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Higher fish consumption and lower risk of central nervous system demyelination

Citation

Black, LJ and Zhao, Y and Peng, YC and Sherriff, JL and Lucas, RM and van der Mei, I and Pereira, G and the Ausimmune Investigator Group, Higher fish consumption and lower risk of central nervous system demyelination, European Journal of Clinical Nutrition pp. 1-7. ISSN 0954-3007 (2019) [Refereed Article]


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Copyright Statement

Copyright 2019 The Authors, under exclusive licence to Springer Nature Limited

DOI: doi:10.1038/s41430-019-0476-z

Abstract

Background/Objectives: The evidence for diet as a risk factor for multiple sclerosis (MS) is inconclusive. We examined the associations between fish consumption and risk of a first clinical diagnosis of central nervous system demyelination (FCD), a common precursor to MS.

Methods: The 2003-2006 Ausimmune Study was a case-control study examining environmental risk factors for FCD, with participants recruited from four regions of Australia and matched on age, sex, and study region. Dietary intake data were collected using a food frequency questionnaire. We used conditional logistic regression models to test associations between fish consumption (total, tinned, grilled, and fried) and risk of FCD (249 cases and 438 controls), adjusting for history of infectious mononucleosis, smoking, serum 25-hydroxyvitamin D concentrations, socio-economic status, omega-3 supplement use, dietary under-reporting, and total energy intake.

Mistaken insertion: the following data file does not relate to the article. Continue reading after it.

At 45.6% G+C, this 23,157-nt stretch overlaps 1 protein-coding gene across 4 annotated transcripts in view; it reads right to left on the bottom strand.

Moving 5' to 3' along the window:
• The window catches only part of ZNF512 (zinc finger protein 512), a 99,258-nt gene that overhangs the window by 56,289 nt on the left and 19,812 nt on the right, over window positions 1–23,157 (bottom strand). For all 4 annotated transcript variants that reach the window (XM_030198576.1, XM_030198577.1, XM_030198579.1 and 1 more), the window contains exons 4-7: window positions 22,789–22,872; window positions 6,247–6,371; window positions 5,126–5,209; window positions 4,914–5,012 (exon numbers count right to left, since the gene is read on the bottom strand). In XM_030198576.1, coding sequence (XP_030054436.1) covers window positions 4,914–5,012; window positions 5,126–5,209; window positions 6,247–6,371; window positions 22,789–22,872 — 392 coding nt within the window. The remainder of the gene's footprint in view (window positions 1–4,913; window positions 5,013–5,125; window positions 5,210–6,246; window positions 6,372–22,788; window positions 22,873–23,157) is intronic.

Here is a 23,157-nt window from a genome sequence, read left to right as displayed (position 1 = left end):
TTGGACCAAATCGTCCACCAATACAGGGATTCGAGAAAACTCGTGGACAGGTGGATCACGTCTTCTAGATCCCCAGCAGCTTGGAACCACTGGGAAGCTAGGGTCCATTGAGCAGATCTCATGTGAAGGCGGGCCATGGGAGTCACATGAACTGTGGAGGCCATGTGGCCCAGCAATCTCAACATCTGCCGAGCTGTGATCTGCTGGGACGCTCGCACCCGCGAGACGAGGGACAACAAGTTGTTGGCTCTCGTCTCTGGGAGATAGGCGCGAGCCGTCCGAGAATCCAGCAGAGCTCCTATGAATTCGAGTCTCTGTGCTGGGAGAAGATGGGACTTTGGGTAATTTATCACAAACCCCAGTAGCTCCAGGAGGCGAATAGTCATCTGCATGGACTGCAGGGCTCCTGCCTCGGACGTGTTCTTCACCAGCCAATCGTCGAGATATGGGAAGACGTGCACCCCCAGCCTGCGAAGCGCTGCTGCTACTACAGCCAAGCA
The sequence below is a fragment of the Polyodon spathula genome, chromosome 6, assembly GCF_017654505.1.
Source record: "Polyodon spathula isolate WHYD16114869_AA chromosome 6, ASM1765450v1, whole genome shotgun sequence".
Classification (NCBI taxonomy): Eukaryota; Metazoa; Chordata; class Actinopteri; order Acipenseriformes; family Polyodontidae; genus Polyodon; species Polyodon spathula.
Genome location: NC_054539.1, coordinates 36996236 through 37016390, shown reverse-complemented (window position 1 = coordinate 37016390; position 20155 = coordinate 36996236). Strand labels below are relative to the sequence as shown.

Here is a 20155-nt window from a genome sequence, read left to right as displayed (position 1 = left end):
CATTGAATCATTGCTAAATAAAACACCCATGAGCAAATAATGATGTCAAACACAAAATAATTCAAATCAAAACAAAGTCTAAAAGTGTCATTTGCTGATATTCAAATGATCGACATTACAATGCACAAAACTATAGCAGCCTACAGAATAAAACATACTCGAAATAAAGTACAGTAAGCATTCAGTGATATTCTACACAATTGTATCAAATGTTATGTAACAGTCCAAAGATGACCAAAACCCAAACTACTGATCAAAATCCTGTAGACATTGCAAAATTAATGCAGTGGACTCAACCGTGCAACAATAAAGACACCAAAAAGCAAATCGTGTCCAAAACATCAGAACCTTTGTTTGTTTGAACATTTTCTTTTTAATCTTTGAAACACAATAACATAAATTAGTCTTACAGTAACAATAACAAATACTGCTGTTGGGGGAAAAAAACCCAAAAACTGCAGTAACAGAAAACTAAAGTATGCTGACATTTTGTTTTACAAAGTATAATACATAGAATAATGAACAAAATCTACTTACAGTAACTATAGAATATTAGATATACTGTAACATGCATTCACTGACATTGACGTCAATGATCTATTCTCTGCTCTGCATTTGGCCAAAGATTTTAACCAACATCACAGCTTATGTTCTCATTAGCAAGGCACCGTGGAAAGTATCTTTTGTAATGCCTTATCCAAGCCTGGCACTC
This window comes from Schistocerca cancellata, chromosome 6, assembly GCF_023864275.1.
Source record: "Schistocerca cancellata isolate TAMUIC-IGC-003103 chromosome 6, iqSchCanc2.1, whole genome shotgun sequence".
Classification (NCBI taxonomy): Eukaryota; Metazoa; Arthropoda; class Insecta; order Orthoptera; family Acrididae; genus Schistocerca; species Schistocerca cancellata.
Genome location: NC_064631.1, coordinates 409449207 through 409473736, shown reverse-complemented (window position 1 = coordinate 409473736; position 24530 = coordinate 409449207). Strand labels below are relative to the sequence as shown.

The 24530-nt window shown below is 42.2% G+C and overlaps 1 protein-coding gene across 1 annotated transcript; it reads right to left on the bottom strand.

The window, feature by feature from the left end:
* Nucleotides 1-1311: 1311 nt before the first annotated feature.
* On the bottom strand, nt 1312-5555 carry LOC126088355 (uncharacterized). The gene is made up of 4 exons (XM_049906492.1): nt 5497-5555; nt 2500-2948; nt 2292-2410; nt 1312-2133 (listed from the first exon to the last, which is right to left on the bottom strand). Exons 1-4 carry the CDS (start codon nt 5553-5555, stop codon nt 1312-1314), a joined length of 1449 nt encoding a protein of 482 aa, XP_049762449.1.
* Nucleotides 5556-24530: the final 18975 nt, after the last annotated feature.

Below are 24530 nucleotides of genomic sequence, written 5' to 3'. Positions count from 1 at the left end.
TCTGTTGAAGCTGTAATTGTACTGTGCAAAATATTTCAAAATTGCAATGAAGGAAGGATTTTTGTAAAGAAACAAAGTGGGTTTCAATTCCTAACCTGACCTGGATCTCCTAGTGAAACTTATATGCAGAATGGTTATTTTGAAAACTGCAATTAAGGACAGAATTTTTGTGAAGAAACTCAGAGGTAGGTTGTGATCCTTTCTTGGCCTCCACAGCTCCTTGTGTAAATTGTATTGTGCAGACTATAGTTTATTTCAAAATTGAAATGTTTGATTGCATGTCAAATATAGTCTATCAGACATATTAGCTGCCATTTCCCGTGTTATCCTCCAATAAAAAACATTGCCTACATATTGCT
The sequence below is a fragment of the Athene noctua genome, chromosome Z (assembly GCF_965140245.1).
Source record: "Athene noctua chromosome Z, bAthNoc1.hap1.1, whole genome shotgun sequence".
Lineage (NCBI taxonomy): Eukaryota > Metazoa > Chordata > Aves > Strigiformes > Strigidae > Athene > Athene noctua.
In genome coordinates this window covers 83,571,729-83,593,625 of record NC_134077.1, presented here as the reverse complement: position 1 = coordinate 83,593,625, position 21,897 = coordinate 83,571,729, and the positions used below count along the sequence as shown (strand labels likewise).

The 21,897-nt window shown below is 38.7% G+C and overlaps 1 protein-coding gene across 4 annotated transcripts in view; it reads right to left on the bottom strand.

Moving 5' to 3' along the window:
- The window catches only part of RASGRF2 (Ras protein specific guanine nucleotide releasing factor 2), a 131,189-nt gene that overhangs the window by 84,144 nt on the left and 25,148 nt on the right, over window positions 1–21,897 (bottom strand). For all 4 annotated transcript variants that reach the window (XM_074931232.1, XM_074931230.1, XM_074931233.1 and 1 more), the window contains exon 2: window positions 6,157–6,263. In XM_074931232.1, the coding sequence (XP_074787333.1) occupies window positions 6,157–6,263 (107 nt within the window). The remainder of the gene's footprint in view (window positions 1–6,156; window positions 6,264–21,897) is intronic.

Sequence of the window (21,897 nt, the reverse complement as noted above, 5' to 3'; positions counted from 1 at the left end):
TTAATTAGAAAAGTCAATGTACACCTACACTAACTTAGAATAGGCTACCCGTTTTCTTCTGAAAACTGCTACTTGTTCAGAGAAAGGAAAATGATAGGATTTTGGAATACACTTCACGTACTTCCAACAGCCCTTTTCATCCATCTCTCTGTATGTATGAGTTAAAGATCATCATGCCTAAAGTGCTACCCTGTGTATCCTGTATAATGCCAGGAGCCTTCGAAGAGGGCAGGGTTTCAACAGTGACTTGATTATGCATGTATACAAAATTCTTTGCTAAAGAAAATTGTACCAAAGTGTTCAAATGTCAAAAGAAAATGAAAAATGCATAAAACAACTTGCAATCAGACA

Results: Higher total fish consumption (per 30 g/day, equivalent to two serves/week) was associated with an 18% reduced risk of FCD (AOR 0.82; 95% CI 0.70, 0.97). While we found no statistically significant associations between grilled and fried fish consumption and risk of FCD, higher tinned fish consumption (per 30 g/day) was associated with a 41% reduced risk of FCD (AOR 0.59; 95% CI 0.39, 0.89).

Conclusions: Tinned fish is predominantly oily, whereas grilled and fried fish are likely to be a combination of oily and white types. Oily fish is high in vitamin D and very long chain polyunsaturated omega-3 fatty acids, both of which may be beneficial in relation to MS.

Item Details

Item Type:Refereed Article
Research Division:Medical and Health Sciences
Research Group:Neurosciences
Research Field:Central Nervous System
Objective Division:Health
Objective Group:Clinical Health (Organs, Diseases and Abnormal Conditions)
Objective Field:Nervous System and Disorders
UTAS Author:van der Mei, I (Associate Professor Ingrid van der Mei)
ID Code:135001
Year Published:2019
Deposited By:Menzies Institute for Medical Research
Deposited On:2019-09-19
Last Modified:2019-10-10
Downloads:0

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